Sunday, February 10, 2013

Dún na nGall open their Division One account

First two points on the board in Division One for Donegal and a good night all round at MacCumhaill Park.

As with last week, it took Donegal quite a while to get into their stride and get up to the pace of the game. A lot was made of the team’s second half performances in last year’s All-Ireland march - that was primarily due to the reserves of fitness that the players had in their collective tanks - at present though its more to do with the tank running a little low. The side found enough in the second half though to put this game to bed as the Down challenge fell away just as it did in last year’s Ulster Final.

The first half was a scrappy affair with the Mournemen employing a running game but didn’t make too much headway. They simply don’t have the physicality to burst through the Donegal rearguard although they did manage to win a few frees and with Donal O’Hare in good form from the boot they went in a point to the good.

The hosts’ handling throughout the game was a particularly impressive facet of the game; time and again players caught balls over their head or even one-handed and unlike the Irish at the Aviva today, the ball stuck. Its another insight into the training that Jim and Rory put this team through - its not all running and strength work. Clubs across Donegal and indeed all over the country are trying to emulate the McGuinness template with players enduring arduous long runs, numerous ascents of sand dunes and countless hours in the gym. It cannot be overlooked though that this Donegal team possesses superb footballers with extremely high skill levels - that, as much as the conditioning of the squad, is the reason why we are All-Ireland Champions.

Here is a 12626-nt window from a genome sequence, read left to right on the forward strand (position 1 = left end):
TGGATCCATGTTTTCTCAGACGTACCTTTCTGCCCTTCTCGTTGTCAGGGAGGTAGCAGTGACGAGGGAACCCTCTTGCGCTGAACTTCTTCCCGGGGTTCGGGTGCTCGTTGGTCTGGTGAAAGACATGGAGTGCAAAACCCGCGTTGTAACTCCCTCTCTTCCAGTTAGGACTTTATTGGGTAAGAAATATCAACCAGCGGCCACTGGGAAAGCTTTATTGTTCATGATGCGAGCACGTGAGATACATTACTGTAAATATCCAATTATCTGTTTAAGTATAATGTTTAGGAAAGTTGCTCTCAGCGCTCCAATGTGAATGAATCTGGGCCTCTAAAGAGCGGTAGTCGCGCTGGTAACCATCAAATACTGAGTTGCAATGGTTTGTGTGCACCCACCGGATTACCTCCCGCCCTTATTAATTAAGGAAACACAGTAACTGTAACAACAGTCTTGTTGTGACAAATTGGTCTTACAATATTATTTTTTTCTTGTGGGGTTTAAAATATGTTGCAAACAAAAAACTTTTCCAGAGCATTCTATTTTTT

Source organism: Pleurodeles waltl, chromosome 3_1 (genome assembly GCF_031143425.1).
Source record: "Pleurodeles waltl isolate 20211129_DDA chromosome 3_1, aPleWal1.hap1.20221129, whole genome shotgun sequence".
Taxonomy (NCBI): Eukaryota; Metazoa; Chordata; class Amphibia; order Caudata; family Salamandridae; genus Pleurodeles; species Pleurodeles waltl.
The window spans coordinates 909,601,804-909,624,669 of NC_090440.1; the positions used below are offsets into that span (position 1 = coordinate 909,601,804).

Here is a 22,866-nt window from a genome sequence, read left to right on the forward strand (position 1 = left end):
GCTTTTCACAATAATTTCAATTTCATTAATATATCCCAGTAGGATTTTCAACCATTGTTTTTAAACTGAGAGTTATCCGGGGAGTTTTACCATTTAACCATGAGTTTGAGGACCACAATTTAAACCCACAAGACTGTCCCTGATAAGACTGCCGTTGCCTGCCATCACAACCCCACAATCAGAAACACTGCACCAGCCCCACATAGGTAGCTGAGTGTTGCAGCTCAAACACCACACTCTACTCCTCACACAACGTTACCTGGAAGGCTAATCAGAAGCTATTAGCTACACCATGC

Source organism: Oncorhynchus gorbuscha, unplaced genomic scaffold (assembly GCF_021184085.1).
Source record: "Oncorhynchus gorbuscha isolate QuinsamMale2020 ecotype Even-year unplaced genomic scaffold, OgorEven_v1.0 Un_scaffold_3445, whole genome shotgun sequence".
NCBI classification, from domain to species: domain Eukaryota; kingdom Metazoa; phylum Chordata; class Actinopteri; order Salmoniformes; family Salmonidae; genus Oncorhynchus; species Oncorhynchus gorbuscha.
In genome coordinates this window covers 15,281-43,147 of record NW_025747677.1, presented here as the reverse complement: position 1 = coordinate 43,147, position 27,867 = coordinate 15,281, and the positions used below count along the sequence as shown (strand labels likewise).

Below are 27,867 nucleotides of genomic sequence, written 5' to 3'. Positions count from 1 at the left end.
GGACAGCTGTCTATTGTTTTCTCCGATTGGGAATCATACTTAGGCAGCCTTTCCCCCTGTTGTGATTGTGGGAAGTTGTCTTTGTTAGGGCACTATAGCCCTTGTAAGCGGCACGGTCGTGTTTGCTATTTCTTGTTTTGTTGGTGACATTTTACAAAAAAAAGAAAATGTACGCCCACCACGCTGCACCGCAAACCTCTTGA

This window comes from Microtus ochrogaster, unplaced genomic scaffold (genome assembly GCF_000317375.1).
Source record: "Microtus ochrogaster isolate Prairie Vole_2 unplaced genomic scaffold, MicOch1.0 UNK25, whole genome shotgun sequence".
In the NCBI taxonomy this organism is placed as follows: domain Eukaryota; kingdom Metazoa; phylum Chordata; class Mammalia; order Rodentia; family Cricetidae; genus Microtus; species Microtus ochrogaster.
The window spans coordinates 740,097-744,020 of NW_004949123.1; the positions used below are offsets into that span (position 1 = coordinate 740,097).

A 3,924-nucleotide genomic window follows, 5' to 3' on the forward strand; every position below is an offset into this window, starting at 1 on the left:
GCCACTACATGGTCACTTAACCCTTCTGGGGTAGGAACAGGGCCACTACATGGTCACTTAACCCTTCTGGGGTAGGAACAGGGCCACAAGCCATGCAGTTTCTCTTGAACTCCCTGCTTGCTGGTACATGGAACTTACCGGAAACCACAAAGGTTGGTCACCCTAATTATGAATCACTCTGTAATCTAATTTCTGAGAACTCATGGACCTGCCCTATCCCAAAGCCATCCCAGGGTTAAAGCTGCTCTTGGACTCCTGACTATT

Donegal weren’t at the races but whatever was said at half time had the desired effect. They immediately reeled the visitors in and took control of the game. They would keep Down scoreless until the latter stages of the game, while eight white flags were raised at the other end.

A quiet and subdued crowd in Ballybofey were awoken from their slumber with the news that Neil Gallagher was going to join the action for the second half. He had a huge impact on the game and gives such an important physical presence around the middle third as well providing his ability to win primary possession. Gallagher replaced Martin McElhinney who again failed to stamp his authority on the game at midfield; the hard work required in the engine room doesn’t allow him to show his full skillset. The St Michaels man is better suited to a deep lying half forward role where he can use his driving power and penetration to trouble defences. Indeed in last year’s league encounter with Down he did just that early on and gave Donegal some impetus at Pairc Esler.

That night last year in Newry, we were without our twin towers strike force of Colm McFadden and Michael Murphy but last night they were both in the side, the latter shaking off the hamstring injury he picked up last week. McFadden still looks a bit off the pace and the three week break will help him regain some of his sharpness. No such worries with the country’s form player Murphy however, his six-point haul last night brought his total for the week to twenty-four for county and college. God help the UCD defence who have to face him in the Sigerson quarter-final this Thursday.

Those six-points were key to Donegal registering their first points of the campaign and just as vital was the contribution of Mark McHugh. The Kilcar man is such a vital cog for this team, his paws are on so many of our scores and there isn’t a blade of grass on a pitch that he doesn’t cover at some stage during a match.